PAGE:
Friction is important to various processes in organisms, biomedical and mechanical devices and elsewhere. Often friction is undesirable, especially when it results in wear. In the contact zone between moving surfaces many chemical transformations take place, whose course is dictated by surface properties, lubricant nature, movement trajectory, velocity, load, temperature, etc. Therefore, the most effective methods to reduce friction and wear are based on chemical principles. During the graduate studies chemical and tribological transformations will be investigated on bioceramic and metal surfaces, focusing on influence of lipid-like materials and their degradation on friction. Established relationships will be used to develop nanostructured coatings, lubricants and other innovative products. Opportunity to join Horizon 2020 project TERMINUS (814400) and partner activities might be available. Knowledge of organic or inorganic chemistry, material science, nanotechnology or bioengineering would be beneficial.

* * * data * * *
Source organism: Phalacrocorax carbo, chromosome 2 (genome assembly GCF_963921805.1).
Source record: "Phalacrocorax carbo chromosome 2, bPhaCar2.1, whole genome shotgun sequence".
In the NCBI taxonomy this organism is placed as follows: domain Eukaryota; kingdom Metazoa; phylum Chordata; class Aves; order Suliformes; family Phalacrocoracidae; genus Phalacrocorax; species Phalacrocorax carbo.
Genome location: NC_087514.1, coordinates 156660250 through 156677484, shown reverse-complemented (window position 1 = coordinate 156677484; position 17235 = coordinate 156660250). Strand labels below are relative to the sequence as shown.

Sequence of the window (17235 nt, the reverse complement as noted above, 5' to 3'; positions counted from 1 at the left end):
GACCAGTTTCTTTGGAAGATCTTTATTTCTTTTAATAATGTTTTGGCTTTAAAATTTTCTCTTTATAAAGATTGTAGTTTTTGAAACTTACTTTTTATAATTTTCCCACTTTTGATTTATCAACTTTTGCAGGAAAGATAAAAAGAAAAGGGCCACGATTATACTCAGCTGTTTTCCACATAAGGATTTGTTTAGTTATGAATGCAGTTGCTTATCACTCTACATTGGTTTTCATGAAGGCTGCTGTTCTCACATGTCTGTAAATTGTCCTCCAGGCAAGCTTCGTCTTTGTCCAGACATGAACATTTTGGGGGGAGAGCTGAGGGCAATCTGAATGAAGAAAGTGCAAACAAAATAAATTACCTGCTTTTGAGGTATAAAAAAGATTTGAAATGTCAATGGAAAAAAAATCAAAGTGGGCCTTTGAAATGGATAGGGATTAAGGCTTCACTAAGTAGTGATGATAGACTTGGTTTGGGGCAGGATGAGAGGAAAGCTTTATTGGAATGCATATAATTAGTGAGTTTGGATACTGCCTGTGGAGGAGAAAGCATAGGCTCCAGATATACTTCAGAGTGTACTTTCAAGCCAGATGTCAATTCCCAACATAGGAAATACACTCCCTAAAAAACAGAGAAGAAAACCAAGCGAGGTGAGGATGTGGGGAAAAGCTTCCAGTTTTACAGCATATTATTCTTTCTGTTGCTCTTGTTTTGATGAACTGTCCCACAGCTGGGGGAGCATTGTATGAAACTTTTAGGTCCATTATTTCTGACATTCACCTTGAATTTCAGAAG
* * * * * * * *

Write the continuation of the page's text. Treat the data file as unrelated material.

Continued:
For more information, please contact the theme supervisor S. Asadauskas